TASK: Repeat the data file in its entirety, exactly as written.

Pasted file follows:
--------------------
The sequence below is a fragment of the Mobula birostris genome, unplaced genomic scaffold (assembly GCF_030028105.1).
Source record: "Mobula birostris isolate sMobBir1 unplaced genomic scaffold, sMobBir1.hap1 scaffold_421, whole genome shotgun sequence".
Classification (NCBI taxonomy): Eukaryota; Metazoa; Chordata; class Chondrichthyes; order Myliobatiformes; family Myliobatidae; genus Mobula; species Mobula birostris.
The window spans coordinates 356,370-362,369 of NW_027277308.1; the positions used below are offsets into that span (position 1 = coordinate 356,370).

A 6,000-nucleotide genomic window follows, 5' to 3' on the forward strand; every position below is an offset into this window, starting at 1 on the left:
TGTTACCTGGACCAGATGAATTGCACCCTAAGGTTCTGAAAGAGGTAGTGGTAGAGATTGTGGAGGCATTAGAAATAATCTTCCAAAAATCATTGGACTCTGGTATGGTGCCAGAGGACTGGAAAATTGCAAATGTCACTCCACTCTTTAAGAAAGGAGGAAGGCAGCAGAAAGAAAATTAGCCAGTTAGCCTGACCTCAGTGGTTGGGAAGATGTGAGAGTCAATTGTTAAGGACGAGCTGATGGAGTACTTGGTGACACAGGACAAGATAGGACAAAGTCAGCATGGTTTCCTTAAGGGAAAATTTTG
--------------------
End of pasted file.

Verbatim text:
The sequence below is a fragment of the Mobula birostris genome, unplaced genomic scaffold (assembly GCF_030028105.1).
Source record: "Mobula birostris isolate sMobBir1 unplaced genomic scaffold, sMobBir1.hap1 scaffold_421, whole genome shotgun sequence".
Classification (NCBI taxonomy): Eukaryota; Metazoa; Chordata; class Chondrichthyes; order Myliobatiformes; family Myliobatidae; genus Mobula; species Mobula birostris.
The window spans coordinates 356,370-362,369 of NW_027277308.1; the positions used below are offsets into that span (position 1 = coordinate 356,370).

A 6,000-nucleotide genomic window follows, 5' to 3' on the forward strand; every position below is an offset into this window, starting at 1 on the left:
TGTTACCTGGACCAGATGAATTGCACCCTAAGGTTCTGAAAGAGGTAGTGGTAGAGATTGTGGAGGCATTAGAAATAATCTTCCAAAAATCATTGGACTCTGGTATGGTGCCAGAGGACTGGAAAATTGCAAATGTCACTCCACTCTTTAAGAAAGGAGGAAGGCAGCAGAAAGAAAATTAGCCAGTTAGCCTGACCTCAGTGGTTGGGAAGATGTGAGAGTCAATTGTTAAGGACGAGCTGATGGAGTACTTGGTGACACAGGACAAGATAGGACAAAGTCAGCATGGTTTCCTTAAGGGAAAATTTTG